ALSO:

In On First Round: New Zealand Wins Security Council Seat

Prime Minister John Key has welcomed New Zealand securing a place on the United Nations Security Council for the 2015-16 term. More>>

ALSO:

TPP Leak: Intellectual Property Text Confirms Risk - Jane Kelsey

The US is continuing its assault on generic medicines through numerous proposed changes to patent laws. ‘These are bound to impact on Pharmac if they are accepted’, according to Professor Kelsey... Copyright is another area of ongoing sensitivity... More>>

ALSO:

RMA: Smith Plans Reform To Ease Urban Development

Newly appointed Environment Minister Nick Smith has announced Resource Management Act reform to foster urban development, where high land prices and expensive resource consents are blocking efforts to provide affordable housing. More>>>

ALSO:

Gordon Campbell: On New Zealand getting involved (again) in other people's wars

Apparently, the Key government is still pondering how New Zealand will contribute to the fight against Islamic State. Long may it ponder, given the lack of consensus among our allies as to how to fight IS, where to fight it (Syria, Iraq, or both?) and with whose ground troops, pray tell? More>>

ALSO:

Gordon Campbell: On child poverty, and David Shearer’s latest outburst

The politicisation of (a) the public service and (b) the operations of the Official Information Act have been highlighted by the policy advice package on child poverty that RNZ’s resolute political editor Brent Edwards has finally prised out of the Ministry of Social Development. More>>

ALSO:

Gordon Campbell: On the government’s review of security laws

So the Key government is about to launch a four week review of the ability of our existing legislation to deal with “suspected and returning foreign terrorist fighters, and other violent extremists.”

According to its terms of reference, the review will consider whether the SIS, GCSB and Police are sufficiently able right now to (a) investigate and monitor suspected and returning foreign terrorist fighters… More>>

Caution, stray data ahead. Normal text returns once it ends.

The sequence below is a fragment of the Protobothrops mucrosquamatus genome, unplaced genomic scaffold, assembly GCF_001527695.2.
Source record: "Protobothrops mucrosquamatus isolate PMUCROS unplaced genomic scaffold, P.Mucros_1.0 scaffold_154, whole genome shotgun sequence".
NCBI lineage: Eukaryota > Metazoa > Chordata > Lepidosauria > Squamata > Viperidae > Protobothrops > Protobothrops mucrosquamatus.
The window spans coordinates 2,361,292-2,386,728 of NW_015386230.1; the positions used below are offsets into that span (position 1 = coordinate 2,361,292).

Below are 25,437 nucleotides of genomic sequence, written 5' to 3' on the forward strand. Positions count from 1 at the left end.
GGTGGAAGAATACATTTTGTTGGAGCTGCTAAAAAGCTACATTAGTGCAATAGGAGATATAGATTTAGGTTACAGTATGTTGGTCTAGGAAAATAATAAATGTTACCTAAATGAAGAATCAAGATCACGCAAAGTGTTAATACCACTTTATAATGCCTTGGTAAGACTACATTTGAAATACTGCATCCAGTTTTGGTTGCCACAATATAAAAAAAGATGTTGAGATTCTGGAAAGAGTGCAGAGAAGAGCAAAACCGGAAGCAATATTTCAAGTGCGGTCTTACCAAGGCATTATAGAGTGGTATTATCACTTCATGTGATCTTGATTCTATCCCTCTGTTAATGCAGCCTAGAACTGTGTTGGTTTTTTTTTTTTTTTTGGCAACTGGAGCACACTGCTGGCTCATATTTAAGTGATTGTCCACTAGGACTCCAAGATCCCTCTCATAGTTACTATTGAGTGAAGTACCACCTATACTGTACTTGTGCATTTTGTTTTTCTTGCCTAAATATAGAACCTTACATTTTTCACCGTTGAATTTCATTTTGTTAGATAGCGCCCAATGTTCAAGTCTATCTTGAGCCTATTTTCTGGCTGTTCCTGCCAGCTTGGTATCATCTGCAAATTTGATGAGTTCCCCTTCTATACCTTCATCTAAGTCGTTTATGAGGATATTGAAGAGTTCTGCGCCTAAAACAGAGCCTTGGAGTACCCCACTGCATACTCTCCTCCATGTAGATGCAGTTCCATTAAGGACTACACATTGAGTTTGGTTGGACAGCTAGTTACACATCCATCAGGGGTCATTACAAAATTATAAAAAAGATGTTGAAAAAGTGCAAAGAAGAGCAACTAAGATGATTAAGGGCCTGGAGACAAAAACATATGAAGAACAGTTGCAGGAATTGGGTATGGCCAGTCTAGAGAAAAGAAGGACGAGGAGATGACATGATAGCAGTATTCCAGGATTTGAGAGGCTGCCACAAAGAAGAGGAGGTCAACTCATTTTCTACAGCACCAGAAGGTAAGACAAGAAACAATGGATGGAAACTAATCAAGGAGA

ALSO:

Labour Davids: Lisa Owen Interviews David Shearer

David Shearer still mulling whether to stand for Labour leadership but says his family doesn’t think it’s a good idea. Declares that it will be “incredibly divisive” for the Labour caucus if David Cunliffe returns to the role of leader. More>>

ALSO:

Taser Use & False Evidence: Timaru Officers "Failed To Follow Good Policing Practice"

The Authority found that even if Mr Reuben’s contact with the officer was deliberate it amounted to only a minor assault. While it found the use of the OC spray was justified, the use of the Taser was not a proportionate response... More>>

ALSO:

Little Surprise: Andrew Little To Contest Labour Leadership

I have decided to contest the Labour Party leadership. There are three immediate issues to deal with: creating greater cohesion across the caucus, rebuilding the relationship between caucus and the Party and, most importantly getting the process under way to listen to the voters who have abandoned us... More>>

ALSO:

Two Fewer Votes In Recount: "Positive Result" - Harawira

When I applied for a recount of the votes from the Tai Tokerau election, I made it clear that this application was not aimed at overturning the election result, but ensuring that all votes cast by Maori were treated with due respect, regardless of whether those votes are for Labour, Maori Party or MANA. More>>

ALSO:

Get More From Scoop

 

LATEST HEADLINES

 
 
 
 
 
 
 
 
Regional
Search Scoop  
 
 
Powered by Vodafone
NZ independent news